Understanding the Internal Designer Job Description

Instructional Designer Resume

Instructional designers develop, redesign and deliver effective learning experiences for people from all walks of life. According to the Association for Educational Communications and Technology, the definition of instructional design is “the theory and practice of design, development, utilisation, management and evaluation of processes and resources for learning.”

The demand for instructional design is growing across multiple sectors and industries beyond academia. Instructional design can range from creating corporate training materials to curriculum development for E-Learning courses. As an instructional designer you can have the opportunity to collaborate with experts from various fields, educators, government officials to create engaging and effective learning materials and solutions. Let's take a look at some of the responsibilities that are expected from you as an instructional designer by potential employers and hiring managers.

  • Develop and design courses and curriculum development and training programs.
  • Identify and assess the learning needs and objectives of the audience for a course or training programs.
  • Develop content, assessments and learning activities that completely align with the instructional goals.
  • Utilise technology with the implementation of e-learning tools, learning management systems (LMS), and multimedia resources to improve and enhance learning processes.
  • Evaluate, assess and review the impact of the learning materials through feedback and strive for constant improvement.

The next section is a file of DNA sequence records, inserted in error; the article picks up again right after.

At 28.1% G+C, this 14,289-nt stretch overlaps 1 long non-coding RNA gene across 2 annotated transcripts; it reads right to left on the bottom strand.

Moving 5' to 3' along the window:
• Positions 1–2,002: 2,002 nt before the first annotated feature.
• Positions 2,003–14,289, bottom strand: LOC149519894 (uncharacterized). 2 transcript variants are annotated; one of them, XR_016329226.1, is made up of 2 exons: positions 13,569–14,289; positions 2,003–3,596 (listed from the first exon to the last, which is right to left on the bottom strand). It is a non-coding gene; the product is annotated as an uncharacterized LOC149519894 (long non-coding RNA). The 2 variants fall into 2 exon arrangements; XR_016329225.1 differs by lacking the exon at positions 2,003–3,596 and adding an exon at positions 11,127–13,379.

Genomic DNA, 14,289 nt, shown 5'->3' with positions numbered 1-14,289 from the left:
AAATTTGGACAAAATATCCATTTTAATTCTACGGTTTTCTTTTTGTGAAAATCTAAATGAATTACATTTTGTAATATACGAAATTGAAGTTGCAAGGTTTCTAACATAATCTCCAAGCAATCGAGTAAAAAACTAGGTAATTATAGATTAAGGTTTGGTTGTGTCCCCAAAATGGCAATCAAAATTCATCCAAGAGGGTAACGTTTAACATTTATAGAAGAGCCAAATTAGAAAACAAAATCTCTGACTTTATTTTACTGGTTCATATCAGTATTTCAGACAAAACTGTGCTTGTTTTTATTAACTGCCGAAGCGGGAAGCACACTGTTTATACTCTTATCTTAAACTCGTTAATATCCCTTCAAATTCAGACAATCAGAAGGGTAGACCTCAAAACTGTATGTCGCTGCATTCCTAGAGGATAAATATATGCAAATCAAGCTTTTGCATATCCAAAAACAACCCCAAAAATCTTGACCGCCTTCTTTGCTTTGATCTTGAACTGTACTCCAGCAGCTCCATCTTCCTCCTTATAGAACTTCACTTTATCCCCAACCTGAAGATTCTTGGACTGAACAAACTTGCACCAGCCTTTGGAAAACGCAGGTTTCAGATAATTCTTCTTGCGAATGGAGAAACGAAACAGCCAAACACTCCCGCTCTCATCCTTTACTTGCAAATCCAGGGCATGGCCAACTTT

How to Write an Instructional Designer Resume?

To write a compelling instructional designer resume, you will need to give attention to all the key elements that accurately portray your qualifications and expertise and market yourself as the most suitable candidate for the job. Just follow our step by step professional resume writing guide and you will be able to create the most impactful instructional design resume. Here is an overview of all the important topics we will touch upon to help you make a job winning resume.

  • Choosing the right format for your resume
  • Structure of a instructional designer resume
  • Additional sections to enhance your instructional design resume

Pick the Right Resume Format

The first step to making a professional resume for any occupation will require you to select the appropriate format. There are mainly three formats to choose from- chronological, functional and hybrid/combination. Let's take a more in-depth look at these options

Chronological Resume- This format lists your work experience in a reverse chronological order, starting with the latest job you held. This format is ideal for you if you have an extensive work history in instructional design. The following is the progression of a chronological resume format.
  • Header
  • Objective statement/Resume summary
  • Professional experience
  • Education section
  • Skills section- Top hard skills and soft skills
  • Certifications
  • Optional additional sections- Languages, volunteer experiences etc
Functional Resume- A functional resume draws focus on your skills and qualifications rather than your work history. You can use this format in case you are a recent graduate with minimal experience or changing careers or have huge gaps in your work history as an instructional designer. The following is what a functional resume format looks like.
  • Header
  • Objective statement/Resume summary
  • Skills summary
  • Achievements
  • Professional experience
  • Education section
  • Additional sections (Optional)
Hybrid Resume- This format combines key elements of the chronological and functional resume. It will give you the opportunity to highlight your skills as well as notable accomplishments while giving adequate weightage to your work history. The following sections should be included in the mentioned order in your hybrid resume.